Binyavanga, let me tell you a small truth. I listened in on all these conversations, never contributing. My lack of contribution was not because I was self-righteous, no. I did not know what it meant to be homosexual. See, I had come from a rural public primary school where no one cared whether you finished your assignments or sat for your exams let alone your sexual preferences. In fact, sex was a taboo in itself, a topic that we all shied away from. So, when the papers said that you had confirmed that you were a homosexual, I had to look it up in the cyber cafe. I had to find out what that meant so that I could at least be able to contribute to the conversations going on in school. Surprisingly, after figuring out what it meant to be a homosexual, I sort of admired you. I admired your boldness, coming out in a place as socially dangerous as Kenya. For me, this wasn’t a case of homosexuality.

Looking back, I appreciate that this is a memoir, a representation of the author’s mind - fresh and without edits. See, we never have linear thoughts - ideas are always crisscrossing in our heads and by choosing this sort of ‘stream of consciousness’ writing style portrayed just that.

This was a scenario in which you believed in yourself regardless of what the rest of the people around you said. I looked back to the times when I had stifled my true persona, a choice guided majorly by the desire to belong. I wondered how many people around me did the same - how many men and women lost their true self as they struggled to fit in. See, you challenged me to take a step towards accepting myself, but I cannot say I reached the pinnacle. It is an ongoing journey - an arduous one at that.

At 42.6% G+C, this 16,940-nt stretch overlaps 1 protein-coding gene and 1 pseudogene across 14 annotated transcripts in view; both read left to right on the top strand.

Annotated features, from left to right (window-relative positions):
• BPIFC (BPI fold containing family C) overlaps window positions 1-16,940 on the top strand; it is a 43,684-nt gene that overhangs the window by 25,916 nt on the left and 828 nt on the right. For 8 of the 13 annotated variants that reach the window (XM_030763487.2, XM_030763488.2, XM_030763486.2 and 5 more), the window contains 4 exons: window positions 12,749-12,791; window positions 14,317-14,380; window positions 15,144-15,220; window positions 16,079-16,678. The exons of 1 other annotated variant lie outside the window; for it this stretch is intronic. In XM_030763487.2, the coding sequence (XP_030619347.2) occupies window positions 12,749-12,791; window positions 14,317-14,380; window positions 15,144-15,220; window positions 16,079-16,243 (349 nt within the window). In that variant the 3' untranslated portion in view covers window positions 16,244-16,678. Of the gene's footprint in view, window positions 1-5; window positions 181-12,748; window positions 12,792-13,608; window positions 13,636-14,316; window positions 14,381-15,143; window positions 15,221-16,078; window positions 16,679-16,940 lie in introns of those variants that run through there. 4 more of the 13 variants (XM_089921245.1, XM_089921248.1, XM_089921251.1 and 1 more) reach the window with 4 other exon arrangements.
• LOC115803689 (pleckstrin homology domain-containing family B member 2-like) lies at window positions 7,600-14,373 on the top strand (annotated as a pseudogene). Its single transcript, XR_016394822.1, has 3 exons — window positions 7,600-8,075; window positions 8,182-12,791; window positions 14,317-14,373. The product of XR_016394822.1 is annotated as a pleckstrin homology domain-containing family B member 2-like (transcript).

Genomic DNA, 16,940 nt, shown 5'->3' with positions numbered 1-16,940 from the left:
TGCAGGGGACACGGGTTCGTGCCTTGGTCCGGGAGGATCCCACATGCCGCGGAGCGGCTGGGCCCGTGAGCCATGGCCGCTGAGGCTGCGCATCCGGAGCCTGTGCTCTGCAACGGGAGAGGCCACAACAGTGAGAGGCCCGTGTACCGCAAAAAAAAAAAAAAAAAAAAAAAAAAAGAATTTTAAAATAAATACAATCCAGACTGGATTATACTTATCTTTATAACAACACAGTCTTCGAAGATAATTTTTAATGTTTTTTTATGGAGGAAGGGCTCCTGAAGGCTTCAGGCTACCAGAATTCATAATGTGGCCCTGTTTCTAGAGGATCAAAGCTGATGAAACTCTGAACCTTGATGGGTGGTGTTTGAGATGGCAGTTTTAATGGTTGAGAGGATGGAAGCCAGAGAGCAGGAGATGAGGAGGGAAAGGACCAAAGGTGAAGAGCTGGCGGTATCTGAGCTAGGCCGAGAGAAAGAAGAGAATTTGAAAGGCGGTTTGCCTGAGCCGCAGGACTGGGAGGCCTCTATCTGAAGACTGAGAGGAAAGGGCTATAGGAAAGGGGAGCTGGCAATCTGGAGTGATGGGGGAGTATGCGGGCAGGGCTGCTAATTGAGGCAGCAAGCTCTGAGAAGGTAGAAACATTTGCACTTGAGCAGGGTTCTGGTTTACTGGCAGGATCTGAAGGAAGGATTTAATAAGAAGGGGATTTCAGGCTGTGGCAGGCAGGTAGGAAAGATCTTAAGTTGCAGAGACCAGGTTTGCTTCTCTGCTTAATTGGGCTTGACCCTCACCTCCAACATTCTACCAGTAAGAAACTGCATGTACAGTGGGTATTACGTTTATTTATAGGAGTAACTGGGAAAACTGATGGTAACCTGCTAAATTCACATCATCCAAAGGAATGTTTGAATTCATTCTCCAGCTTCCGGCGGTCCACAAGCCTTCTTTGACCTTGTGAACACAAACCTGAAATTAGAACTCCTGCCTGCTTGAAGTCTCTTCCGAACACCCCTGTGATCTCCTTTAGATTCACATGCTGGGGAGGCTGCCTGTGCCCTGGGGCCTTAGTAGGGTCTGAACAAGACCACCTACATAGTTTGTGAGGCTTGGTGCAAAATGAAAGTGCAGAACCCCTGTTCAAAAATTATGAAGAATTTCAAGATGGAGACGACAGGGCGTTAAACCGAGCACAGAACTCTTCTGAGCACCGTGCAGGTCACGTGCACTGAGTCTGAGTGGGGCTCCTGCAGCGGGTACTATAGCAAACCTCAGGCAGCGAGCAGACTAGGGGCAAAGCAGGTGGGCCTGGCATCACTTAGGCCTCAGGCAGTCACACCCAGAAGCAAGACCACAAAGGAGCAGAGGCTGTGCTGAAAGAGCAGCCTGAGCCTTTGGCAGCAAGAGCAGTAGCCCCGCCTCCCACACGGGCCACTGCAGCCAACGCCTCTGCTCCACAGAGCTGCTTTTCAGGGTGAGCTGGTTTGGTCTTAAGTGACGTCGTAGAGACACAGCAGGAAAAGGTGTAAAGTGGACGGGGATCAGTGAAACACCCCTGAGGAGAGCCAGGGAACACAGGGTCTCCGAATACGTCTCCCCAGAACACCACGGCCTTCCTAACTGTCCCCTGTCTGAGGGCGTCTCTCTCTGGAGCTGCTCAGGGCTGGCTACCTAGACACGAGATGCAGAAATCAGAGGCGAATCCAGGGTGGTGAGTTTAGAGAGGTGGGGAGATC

Two years later, I stumbled upon your book, ‘One Day I Will Write About This Place.’ I was drawn in when I saw your name on the book’s cover. I remember rushing home excitedly with the intention of sitting down to devour your words. I wanted to know, desperately, what kind of life events led to your admirable boldness. Was it the way your parents raised you? Was it your experiences while in school? Did you at any point ever fear of telling people who you truly were or had you, from the word go, been that person who always and unconditionally chose themselves over what the society demanded of them? I ached to know.

I will not lie Binya, you confused me with this book. Your writing style was different, unique even. You juxtaposed paragraph-long sentences with one-worded ones. In some instances, you would be telling me about your playing with your sisters, then you would drop in there a random sentence like ‘Kenya is not Uganda.’ You left my head reeling as I tried to wrap my brain around the point you were trying to put across in your ‘haphazard’ writing. In retrospect, I am, slowly and gently, beginning to believe that literature, just like any other form of art, demands one to be in a specific mental/ psychological disposition in order to appreciate it fully.

Not that I didn’t know this before; I did, though on a theoretical level. And yet, we know that most of the times, practical and theory are two different, stand-alone galaxies. Looking back, I appreciate that this is a memoir, a representation of the author’s mind - fresh and without edits. See, we never have linear thoughts - ideas are always crisscrossing in our heads and by choosing this sort of ‘stream of consciousness’ writing style portrayed just that.

Binyavanga, a lot has been said about you already. I scrolled through my Instagram on the day when you passed on and saw all the RIP posts. It was shocking, the news of your death that is. You know how one feels when they are punched in the stomach? Almost like someone squeezed all the air out of your lungs and blocked your nose such that you are not breathing? That is how it felt for me when a friend WhatsApped me the tragic news. All in all, you were loved by many. You were (and will continue to be) revered in the literary world. Your selflessness (when you chose to dedicate the proceeds of your Caine Prize to establishing Kwani? in order to give the Kenyan authors a voice) will always be remembered.

Any time you look at us from wherever you are, I hope you smile. I hope you are pleased with the legacy that you have left behind you. I hope your heart is filled with joy, and I hope that you do rest in eternal peace.

 

Jesse Solomon is an African Literature enthusiast, critic, and blogger based in Nairobi.